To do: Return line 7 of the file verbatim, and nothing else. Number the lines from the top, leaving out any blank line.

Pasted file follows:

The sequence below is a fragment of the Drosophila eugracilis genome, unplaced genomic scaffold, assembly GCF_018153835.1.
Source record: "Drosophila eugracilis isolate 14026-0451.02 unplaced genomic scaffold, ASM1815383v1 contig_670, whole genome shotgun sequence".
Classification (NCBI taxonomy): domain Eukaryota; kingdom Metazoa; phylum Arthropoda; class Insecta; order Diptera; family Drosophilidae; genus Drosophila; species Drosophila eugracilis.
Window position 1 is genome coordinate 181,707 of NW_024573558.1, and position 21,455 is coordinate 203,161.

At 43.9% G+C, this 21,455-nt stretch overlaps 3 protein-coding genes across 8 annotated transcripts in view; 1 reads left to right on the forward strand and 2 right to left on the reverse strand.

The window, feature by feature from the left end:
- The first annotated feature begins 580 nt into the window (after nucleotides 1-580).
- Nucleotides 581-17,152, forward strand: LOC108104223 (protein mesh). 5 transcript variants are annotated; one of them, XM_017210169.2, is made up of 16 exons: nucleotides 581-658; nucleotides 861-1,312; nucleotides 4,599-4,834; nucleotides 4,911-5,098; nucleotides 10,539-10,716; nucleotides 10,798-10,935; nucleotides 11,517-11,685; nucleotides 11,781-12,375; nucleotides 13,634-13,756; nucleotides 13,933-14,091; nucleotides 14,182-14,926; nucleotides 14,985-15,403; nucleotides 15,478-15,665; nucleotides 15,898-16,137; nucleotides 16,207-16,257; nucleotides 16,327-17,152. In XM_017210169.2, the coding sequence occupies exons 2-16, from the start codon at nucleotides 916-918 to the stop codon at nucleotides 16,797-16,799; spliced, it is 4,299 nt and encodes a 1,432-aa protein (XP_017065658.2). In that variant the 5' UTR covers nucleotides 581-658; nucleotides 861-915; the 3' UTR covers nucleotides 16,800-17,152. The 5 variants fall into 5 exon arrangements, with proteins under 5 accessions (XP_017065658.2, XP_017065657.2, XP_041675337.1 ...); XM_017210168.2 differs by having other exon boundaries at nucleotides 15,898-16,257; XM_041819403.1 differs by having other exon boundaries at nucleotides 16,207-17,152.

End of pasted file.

- The first annotated feature begins 580 nt into the window (after nucleotides 1-580).